The American/international re-release of The Gurus national debut (on Bip Bip) adds no less than 8 new tracks (omitting the only Spanish-sung tune).
If there were those of you who had the “cum-on-gimme-some-more!!!” feeling after only 8 tracks of the initial release, this is just what you’ve been waiting for, since the new ones are up there with it’s highlights (if not even better) sure to please the fans of the mid-‘60s influenced power-pop jangle of The Spongetones, The Lackloves, The Resonars, The Rooks and the like.
If this is your first encounter with the band, here’s what was happening last year. The Gurus wished you a Good Morning with the opening modish stomper, not unlike the Boo Radleys’ ode to the same time of the day, after which they’ll make you Fly So High with the song that must be either this year’s funkiest pop number or maybe the poppiest funk number around.
The next one, called Big Sea, is a nice Tomorrow Never Knows-psych tribute, and it’s followed with another pair of Beatly beat nuggets, Feelin’ Alright, with it’s 12-string Byrdsy intro, and It’s Only love, sounding kinda like the Lennon’s same-titled one, if only it had been written by Macca, a year or two earlier than it really was and what you get while Falling I’m Falling is the sound of London at it’s most swinging.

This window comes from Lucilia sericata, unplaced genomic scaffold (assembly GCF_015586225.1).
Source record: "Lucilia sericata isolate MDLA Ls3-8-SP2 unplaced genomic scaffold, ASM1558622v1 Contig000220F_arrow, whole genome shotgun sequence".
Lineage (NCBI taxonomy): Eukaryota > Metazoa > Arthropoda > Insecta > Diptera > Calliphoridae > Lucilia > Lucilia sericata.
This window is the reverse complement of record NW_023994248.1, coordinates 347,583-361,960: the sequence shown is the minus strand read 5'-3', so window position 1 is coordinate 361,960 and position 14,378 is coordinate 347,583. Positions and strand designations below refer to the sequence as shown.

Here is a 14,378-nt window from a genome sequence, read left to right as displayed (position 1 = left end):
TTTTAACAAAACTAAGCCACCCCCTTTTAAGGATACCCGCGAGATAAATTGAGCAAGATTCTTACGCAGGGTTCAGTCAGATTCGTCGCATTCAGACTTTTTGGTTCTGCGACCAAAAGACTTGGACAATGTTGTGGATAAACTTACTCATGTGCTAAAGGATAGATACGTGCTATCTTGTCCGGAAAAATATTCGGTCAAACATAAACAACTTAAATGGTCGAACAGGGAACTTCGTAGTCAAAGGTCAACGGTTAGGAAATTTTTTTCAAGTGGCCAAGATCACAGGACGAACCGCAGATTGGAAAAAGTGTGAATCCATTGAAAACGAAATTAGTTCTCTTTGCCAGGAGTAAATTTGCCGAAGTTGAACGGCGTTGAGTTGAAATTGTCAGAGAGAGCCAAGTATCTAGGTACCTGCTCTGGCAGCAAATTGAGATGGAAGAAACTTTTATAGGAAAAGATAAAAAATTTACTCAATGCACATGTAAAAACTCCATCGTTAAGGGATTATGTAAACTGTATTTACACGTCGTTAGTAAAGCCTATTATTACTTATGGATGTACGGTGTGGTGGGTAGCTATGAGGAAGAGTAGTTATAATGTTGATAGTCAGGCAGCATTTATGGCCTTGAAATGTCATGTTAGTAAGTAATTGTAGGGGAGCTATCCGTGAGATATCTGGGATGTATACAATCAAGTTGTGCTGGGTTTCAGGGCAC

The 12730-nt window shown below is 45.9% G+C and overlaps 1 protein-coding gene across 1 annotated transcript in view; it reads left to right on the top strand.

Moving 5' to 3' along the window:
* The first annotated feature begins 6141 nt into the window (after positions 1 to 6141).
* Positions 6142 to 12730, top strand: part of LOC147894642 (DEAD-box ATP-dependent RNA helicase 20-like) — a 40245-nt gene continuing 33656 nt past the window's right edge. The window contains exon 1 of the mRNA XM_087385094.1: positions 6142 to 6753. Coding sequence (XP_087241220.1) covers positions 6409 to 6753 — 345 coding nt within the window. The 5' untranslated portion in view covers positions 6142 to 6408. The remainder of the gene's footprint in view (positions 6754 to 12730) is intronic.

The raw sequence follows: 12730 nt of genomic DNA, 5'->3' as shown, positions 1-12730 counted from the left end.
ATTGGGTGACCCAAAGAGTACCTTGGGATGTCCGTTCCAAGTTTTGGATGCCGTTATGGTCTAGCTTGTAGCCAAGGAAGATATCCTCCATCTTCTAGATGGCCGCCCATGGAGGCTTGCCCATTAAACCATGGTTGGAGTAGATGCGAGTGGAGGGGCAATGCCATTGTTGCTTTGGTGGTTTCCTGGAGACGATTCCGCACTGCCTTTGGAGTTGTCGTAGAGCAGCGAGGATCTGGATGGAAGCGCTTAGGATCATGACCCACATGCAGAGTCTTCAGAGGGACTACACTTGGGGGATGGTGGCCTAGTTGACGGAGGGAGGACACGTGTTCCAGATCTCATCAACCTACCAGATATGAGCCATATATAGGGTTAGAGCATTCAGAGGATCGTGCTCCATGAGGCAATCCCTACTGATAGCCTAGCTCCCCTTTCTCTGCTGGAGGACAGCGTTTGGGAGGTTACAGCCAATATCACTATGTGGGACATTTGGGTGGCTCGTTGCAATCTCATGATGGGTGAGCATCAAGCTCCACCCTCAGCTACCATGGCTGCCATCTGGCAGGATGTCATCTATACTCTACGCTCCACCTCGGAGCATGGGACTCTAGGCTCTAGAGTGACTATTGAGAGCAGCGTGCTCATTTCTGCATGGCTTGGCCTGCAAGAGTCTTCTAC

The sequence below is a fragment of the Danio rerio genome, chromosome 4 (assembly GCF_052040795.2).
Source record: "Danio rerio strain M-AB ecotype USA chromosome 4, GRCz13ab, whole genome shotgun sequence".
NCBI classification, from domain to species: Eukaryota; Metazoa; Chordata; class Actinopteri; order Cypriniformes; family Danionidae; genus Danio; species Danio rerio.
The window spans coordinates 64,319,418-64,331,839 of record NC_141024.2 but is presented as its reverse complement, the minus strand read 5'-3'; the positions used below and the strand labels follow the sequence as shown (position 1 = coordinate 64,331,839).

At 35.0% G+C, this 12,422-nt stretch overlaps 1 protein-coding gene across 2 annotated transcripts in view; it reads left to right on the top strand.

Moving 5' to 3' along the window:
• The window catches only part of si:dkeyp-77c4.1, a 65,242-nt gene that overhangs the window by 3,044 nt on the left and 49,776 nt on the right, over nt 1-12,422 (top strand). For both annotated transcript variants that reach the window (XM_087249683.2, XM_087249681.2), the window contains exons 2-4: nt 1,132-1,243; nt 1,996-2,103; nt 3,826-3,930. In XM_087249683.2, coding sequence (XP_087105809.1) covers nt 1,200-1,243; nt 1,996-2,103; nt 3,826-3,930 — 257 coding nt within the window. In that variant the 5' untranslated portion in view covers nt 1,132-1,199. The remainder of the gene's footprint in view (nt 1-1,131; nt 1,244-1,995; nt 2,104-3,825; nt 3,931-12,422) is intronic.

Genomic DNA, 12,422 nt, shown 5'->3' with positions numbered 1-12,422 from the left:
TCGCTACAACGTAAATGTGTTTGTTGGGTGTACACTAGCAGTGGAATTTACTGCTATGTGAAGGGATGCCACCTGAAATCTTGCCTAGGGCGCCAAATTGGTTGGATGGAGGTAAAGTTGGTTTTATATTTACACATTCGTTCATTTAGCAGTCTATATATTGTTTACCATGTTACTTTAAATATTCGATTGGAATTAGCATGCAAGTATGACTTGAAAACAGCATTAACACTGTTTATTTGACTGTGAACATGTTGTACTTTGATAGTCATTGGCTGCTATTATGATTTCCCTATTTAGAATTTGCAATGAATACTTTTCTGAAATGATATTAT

The first of the newbies Kamala Part 2, continues very close to where they’d left off last year, which is even more West Coast-ish harmonizing in the vein on the Scottish soulmates, Cosmic Rough Riders, a reference even more evident on Silver Rain, which is like the mentioned Scotchmen being heavily influenced by E.L.O.
Let’s Have A Change takes it back to Jeff Lynne’s MOVEing Britsike roots, My Beautiful Home is pure Macca-Mersey-ballad, Purple Blue are The Beatles just-about-to-turn-psychedelic and Sleeping Girl is not very far too, being a contemporary Rooks-ey Lennonism. Even an attempt to rawk-out, turns out kinda sophisticated-garage called Hard Work.
My only objection about the initial Spanish release, about the cover that didn’t really seem to stand up to the standard of the music, is partially solved by some slight changes… but as I said before, while I’m complaining about the little things, I’m sure “all the children will sing by” the Gurus, so join in!
[Released by Rainbow Quartz 2004]